TELFORD VICE, Durban
WE think we know our opening batsmen. They’re players like Bruce Mitchell, Jimmy Cook, Kepler Wessels, and Andrew Hudson; people whose hearts beat once a week, who subtract from rather than add to their equation of strokes, who can see a stupid thing coming from around the corner and refuse to do it.
“Few quieter or more modest men have played test cricket,” Wisden wrote of Mitchell, whose “perfect sportsmanship on and off the field at all times was living proof that success can be achieved without any compromise of behaviour”.
The rebel in the ranks is Graeme Smith, that gauche galumpher with gazillions of runs. The big left-hander is not Mitchell in any sense, but he can still be squeezed into our mental mould for the making of an opener: he was ready to take on more than his share of responsibility, he didn’t flinch from a fight, he did what it took.
But sprinkled like stardust in the spectrum of opening batsman that starts with Mitchell and ends with Smith are rarities like Eddie Barlow, Herschelle Gibbs, and Eric Rowan.
“He was small and wiry and cocky and feisty and contemptuous of authority. He was a right-handed bat without much elegance, but with all the strokes. He did not bat either with dignity or precision; he regarded his cricket in most light-hearted style, but his confidence was amazing.”
Could be about Gibbs, couldn’t it? Or Barlow. In fact, its Wisden on Rowan.
Despite the limitations convention imposed, Rowan, Barlow and Gibbs were among the most magnetic players of their generations. They were watched with electric interest. Whatever they might do next, people wanted to see it.
Their species is neither extinct nor limited to South Africans. Australia’s David Warner is a reasonable facsimile of any of them, sometimes to an unreasonable degree. Until 2013, India’s Virender Sehwag was, too. Before that, Desmond Haynes and Gordon Greenidge didn’t so much step out of the opener’s box as rip it to shreds in those long gone days when West Indies could play cricket.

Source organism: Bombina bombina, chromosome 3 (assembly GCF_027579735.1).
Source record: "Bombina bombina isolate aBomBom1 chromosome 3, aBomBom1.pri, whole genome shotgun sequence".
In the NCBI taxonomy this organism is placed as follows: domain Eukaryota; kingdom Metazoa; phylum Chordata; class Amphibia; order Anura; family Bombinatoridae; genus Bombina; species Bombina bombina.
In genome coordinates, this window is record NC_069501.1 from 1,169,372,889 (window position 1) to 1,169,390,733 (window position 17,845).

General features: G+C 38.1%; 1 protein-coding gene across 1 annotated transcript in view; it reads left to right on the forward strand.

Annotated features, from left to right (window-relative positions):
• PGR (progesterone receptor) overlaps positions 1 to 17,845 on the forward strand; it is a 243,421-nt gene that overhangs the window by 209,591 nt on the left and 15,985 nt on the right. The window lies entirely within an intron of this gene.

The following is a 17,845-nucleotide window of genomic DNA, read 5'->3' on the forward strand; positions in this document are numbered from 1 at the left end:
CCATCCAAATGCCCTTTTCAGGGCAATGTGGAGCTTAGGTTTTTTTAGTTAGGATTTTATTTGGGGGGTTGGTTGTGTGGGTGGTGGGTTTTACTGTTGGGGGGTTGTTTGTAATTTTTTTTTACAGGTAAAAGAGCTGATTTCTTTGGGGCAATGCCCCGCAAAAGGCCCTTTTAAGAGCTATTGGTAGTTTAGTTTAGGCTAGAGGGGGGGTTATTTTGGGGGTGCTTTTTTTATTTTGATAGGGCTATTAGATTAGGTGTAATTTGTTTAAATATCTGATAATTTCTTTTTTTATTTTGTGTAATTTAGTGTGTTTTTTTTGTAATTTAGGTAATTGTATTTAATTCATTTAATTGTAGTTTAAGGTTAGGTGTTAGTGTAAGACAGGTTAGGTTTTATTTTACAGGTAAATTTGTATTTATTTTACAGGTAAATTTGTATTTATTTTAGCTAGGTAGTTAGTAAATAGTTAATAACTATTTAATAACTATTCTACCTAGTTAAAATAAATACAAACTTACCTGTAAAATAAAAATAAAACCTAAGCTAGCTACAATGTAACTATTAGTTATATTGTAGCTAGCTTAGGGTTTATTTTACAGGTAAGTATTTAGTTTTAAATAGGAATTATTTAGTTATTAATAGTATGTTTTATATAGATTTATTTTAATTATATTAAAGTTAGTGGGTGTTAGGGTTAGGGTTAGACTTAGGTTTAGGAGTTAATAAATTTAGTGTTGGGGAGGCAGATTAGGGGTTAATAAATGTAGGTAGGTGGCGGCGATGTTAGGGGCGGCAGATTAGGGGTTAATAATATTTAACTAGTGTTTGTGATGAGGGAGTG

But the preconception that openers must be as stodgy as they are sturdy, all the better to take the shine off the ball and tire the bowlers and earn the advantage in the timeworn way, persists between the blinkers of respecting tradition.
Cricket keeps telling itself that it is important to maintain this notion because it has always been important to do so. Except that it hasn’t, as the records of Rowan, Barlow, Haynes, Greenidge, Gibbs, Sehwag and Warner attest.
The idea that the art and craft of surviving and then prospering at the top of the order is evolving along with the rest of the game is dangerous to those who prefer their cricketers flannelled and themselves fooled.
But it’s a fact that adds to the pertinence of the question that is being asked amid SA’s and England’s struggles to settle on reliable opening pairs going into the series that started at Kingsmead yesterday – what, besides the obviousness of quality bowlers armed with a new ball on a fresh pitch, makes opening the batting the most difficult job in test cricket?
“You’ve got to go straight in,” Cook, an opener in four of his six test innings and in most of his other 469 trips to the first-class crease, said.
“You may be tired from having been in the field all day and their bowlers have been sitting with their feet up. And, if you’re playing at a high level, if you make a mistake you’re out.
“You’ve got to know what to play and what to leave, and nobody makes a success out of opening the batting over a significant period of time unless they have a rock solid defence.
“It can be a case of the first hour belonging to the bowlers and the rest to you.”
What did Cook think of the glimmering hope that opening could be dragged into the modern age?
“Guys have become more positive and I can see the merit in that – if that’s your game, if you are an attacking batsman. If you’re a different kind of opening batsman you may see things differently.”
Minds are being bent in that direction, but as a counter to prevailing conditions rather than as a progressive step.
Temba Bavuma and Moeen Ali are fresh examples of batsmen who would in the past never have batted at the sharp end of a test innings but have recently done exactly that in India and the United Arab Emirates.
However, they are now back where everyone seems to think they belong – including themselves.
“I’ll be a bit more comfortable and used to it,” Bavuma said of his return to the middle order after scoring 56 runs and lasting more than four hours in his two innings at the top in Delhi.
“I enjoyed the experience … but the middle order is where I am best suited for the team right now.”
Having scraped together 86 runs in six innings as an opener against Pakistan, Moeen both echoed and challenged Cook’s point about horses for courses.
“I probably got caught in two minds at times whether to attack or not,” Moeen said. “I’m really looking forward to going back to No. 8, playing a few shots and freeing up.”
Wisden readers might understand their reluctance. Rowan would not.